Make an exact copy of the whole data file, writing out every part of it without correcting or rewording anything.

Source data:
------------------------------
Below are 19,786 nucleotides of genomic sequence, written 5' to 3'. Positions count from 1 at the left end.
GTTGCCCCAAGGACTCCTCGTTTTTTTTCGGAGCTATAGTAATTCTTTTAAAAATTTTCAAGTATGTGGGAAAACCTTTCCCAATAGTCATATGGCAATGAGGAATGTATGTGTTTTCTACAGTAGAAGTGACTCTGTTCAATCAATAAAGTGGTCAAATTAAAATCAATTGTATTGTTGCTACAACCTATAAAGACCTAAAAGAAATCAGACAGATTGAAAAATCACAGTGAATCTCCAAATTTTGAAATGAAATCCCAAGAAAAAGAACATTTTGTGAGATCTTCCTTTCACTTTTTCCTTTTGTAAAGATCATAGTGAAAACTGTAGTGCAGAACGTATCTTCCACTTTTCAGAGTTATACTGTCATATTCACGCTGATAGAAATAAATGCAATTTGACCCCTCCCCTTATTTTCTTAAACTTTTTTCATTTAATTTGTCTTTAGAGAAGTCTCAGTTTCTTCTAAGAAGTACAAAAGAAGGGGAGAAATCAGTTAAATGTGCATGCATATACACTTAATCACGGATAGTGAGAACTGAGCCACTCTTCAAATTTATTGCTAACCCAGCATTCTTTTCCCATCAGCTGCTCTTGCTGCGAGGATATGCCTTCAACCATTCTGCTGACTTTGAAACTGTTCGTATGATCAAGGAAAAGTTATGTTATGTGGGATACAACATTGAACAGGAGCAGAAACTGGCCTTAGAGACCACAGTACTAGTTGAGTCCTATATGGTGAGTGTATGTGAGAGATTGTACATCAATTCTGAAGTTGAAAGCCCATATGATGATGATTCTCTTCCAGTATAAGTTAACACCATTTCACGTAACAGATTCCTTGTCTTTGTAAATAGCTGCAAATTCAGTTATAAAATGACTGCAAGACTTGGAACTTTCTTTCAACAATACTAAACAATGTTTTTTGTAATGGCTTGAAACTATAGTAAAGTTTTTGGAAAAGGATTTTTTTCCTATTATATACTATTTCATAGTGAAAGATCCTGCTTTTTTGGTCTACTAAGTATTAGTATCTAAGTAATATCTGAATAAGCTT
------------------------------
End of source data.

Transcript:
Below are 19,786 nucleotides of genomic sequence, written 5' to 3'. Positions count from 1 at the left end.
GTTGCCCCAAGGACTCCTCGTTTTTTTTCGGAGCTATAGTAATTCTTTTAAAAATTTTCAAGTATGTGGGAAAACCTTTCCCAATAGTCATATGGCAATGAGGAATGTATGTGTTTTCTACAGTAGAAGTGACTCTGTTCAATCAATAAAGTGGTCAAATTAAAATCAATTGTATTGTTGCTACAACCTATAAAGACCTAAAAGAAATCAGACAGATTGAAAAATCACAGTGAATCTCCAAATTTTGAAATGAAATCCCAAGAAAAAGAACATTTTGTGAGATCTTCCTTTCACTTTTTCCTTTTGTAAAGATCATAGTGAAAACTGTAGTGCAGAACGTATCTTCCACTTTTCAGAGTTATACTGTCATATTCACGCTGATAGAAATAAATGCAATTTGACCCCTCCCCTTATTTTCTTAAACTTTTTTCATTTAATTTGTCTTTAGAGAAGTCTCAGTTTCTTCTAAGAAGTACAAAAGAAGGGGAGAAATCAGTTAAATGTGCATGCATATACACTTAATCACGGATAGTGAGAACTGAGCCACTCTTCAAATTTATTGCTAACCCAGCATTCTTTTCCCATCAGCTGCTCTTGCTGCGAGGATATGCCTTCAACCATTCTGCTGACTTTGAAACTGTTCGTATGATCAAGGAAAAGTTATGTTATGTGGGATACAACATTGAACAGGAGCAGAAACTGGCCTTAGAGACCACAGTACTAGTTGAGTCCTATATGGTGAGTGTATGTGAGAGATTGTACATCAATTCTGAAGTTGAAAGCCCATATGATGATGATTCTCTTCCAGTATAAGTTAACACCATTTCACGTAACAGATTCCTTGTCTTTGTAAATAGCTGCAAATTCAGTTATAAAATGACTGCAAGACTTGGAACTTTCTTTCAACAATACTAAACAATGTTTTTTGTAATGGCTTGAAACTATAGTAAAGTTTTTGGAAAAGGATTTTTTTCCTATTATATACTATTTCATAGTGAAAGATCCTGCTTTTTTGGTCTACTAAGTATTAGTATCTAAGTAATATCTGAATAAGCTT